Chop into chunks! Store in the fridge or freezer. Eat when its chilled for the most white chocolate like experience.


Brittany Angell

33 comments | Leave your own

  1. JEnnifer in PA

    Thank you for this!!! My oldest dd cannot have gluten or dairy and since most chocolate has dairy we are a bit restricted here. We will have to have this as a treat during the Christmas season. I LOVE your blog. Thanks for all the great recipes.
    Jennifer in PA
    The Entwife’s Journal

  2. A

    What about sunflower lecithin instead of the cashews?

  3. Chef Amber Shea

    “Soaking” the cashews in the melted cocoa butter is a great idea!

  4. Robin S.

    I’ve been making chocolate for 40 yrs.,I could not in good conscience let my kids eat what’s peddled as “choc./candy” .one thing I know about white “chocolate ” is that it breaks down easily ,coconut oil or a legal equiv to Wesson,1/2 tsp at a time will re emulsify.i think if you try melting turbinado sugar in coconut manna (I think that’s right spelling) it will yield a decent texturely smooth sweetness .Your recipe sounds delish ,Im adding broken peppermint canes to mine ; healthy holidays !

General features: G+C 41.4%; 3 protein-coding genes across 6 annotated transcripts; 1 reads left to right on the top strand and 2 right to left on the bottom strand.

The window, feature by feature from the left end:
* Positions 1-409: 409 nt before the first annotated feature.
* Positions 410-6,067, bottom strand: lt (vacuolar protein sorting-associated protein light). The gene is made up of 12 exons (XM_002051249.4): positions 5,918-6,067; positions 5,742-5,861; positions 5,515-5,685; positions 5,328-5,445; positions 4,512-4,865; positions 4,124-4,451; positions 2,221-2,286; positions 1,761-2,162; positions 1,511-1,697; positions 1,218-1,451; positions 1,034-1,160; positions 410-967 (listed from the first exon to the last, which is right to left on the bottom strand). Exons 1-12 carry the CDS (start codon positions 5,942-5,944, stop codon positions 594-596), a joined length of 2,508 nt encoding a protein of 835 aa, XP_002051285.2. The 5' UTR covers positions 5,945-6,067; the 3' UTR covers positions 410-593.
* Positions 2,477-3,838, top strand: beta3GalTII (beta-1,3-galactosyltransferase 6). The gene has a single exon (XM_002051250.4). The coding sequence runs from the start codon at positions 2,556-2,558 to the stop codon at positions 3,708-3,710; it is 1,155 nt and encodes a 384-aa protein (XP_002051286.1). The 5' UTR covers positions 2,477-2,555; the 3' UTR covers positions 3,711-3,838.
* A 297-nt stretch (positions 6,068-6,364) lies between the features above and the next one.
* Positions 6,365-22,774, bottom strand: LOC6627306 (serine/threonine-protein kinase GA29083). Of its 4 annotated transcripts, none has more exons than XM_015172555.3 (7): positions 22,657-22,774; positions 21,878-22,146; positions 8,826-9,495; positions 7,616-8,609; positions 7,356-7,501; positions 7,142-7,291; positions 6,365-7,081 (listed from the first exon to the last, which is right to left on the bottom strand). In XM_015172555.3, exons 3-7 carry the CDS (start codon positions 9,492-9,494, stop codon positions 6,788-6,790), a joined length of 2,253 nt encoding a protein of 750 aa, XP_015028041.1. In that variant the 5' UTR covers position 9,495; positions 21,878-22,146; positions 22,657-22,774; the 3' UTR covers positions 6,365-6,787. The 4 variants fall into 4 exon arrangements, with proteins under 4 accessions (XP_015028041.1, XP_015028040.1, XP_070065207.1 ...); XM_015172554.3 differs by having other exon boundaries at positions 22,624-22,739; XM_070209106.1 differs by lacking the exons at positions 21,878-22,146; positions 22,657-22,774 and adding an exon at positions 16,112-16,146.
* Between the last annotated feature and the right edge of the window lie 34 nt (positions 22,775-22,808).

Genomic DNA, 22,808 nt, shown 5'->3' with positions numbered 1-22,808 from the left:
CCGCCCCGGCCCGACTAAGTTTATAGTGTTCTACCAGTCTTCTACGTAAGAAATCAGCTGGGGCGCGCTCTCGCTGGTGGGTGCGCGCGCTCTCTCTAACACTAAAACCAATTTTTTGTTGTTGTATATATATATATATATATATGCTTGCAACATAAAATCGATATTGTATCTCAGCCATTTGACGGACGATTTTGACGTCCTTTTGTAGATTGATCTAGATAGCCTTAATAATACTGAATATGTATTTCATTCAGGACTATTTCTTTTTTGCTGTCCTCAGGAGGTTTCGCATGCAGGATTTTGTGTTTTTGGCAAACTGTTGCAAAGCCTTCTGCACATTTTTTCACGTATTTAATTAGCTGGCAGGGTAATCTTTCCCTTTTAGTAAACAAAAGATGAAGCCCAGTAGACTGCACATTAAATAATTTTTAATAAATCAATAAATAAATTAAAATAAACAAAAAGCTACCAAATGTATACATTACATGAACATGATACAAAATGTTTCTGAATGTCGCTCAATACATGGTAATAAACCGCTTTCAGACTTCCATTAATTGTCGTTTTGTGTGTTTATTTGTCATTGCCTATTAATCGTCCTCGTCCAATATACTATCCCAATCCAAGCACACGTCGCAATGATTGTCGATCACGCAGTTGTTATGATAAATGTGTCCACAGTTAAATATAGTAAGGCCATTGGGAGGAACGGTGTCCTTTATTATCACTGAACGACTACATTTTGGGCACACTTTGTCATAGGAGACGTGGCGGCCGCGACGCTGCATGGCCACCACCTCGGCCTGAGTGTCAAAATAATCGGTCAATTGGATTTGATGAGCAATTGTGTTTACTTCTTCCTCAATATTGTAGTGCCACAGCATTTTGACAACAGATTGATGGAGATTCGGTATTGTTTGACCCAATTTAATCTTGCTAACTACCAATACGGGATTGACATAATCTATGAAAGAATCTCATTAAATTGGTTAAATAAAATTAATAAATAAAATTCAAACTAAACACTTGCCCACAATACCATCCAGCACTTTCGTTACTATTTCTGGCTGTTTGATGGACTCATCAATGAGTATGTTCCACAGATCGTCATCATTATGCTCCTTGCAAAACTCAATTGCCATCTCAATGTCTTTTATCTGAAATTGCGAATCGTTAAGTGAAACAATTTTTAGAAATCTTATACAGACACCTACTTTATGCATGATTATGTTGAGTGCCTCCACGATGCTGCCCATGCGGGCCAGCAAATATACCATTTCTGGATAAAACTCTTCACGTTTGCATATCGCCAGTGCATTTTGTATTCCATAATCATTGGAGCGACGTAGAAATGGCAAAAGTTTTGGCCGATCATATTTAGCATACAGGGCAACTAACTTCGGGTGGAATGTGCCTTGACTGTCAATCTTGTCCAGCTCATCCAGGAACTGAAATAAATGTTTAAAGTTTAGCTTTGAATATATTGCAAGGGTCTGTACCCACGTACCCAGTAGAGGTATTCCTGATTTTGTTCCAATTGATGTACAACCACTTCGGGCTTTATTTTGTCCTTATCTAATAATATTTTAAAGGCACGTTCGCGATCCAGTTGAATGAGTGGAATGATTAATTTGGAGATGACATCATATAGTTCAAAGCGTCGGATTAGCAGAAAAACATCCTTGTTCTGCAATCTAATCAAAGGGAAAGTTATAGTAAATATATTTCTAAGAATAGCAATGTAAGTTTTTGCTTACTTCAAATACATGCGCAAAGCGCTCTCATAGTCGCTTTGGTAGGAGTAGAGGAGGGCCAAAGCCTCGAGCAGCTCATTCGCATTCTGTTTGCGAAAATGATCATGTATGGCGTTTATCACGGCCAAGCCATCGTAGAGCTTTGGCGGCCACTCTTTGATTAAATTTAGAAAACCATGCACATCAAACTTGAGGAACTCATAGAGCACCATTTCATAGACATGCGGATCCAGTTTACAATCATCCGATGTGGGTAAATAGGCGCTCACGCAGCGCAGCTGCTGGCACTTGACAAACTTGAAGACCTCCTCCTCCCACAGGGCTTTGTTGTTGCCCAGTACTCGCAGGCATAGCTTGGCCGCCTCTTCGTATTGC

5. Cheerfully Vegan

    This sounds very good!! I have some powdered vanilla flavoring that would probably work since I don’t have vanilla beans. I shall have to try it. ๐Ÿ˜€ Thanks for trying so hard to figure this out for all of us.

  6. Tracey Brown

    Okay I am so excited to have this recipe to try. We are nut free so I am going to try pumpkin seeds instead of cashews. Usually when I use pumpkin seeds instead of nuts I also add a touch of lemon juice to cut down on the green colouring. Do you recommend this or shall I just go with the green and add some peppermint and have green peppermint “white” chocolate? Is there anything else I should know or try instead of the pumpkin seeds? Thank you so much for these countless recipes. Although I can’t have nuts, I am usually able to use something else instead and so I still appreciate that you do all the experiments first!

    1. Lex

      I make chocolate every year for the holidays but I’ve never tried dairy free. Super excited to see how it turns out. And based on my experiences crushed candy canes, or other mint candies mixed into the white chocolate are just about everyone’s favorite variety.

      Tracey Brown – I’ve never tried using pumpkin in place of nuts but it sounds like a brilliant idea. Have you tried this in this recipe yet? I’d love to know how it turns out.

      1. Tracey Brown

        I have to source the cocoa butter first, then I can make the chocolate. I’m hoping to find some locally tomorrow.

  7. Adrienne

    Just shared on FB! Yum! I’ve been meaning to do this for awhile now :).

  8. Jodi Strassheim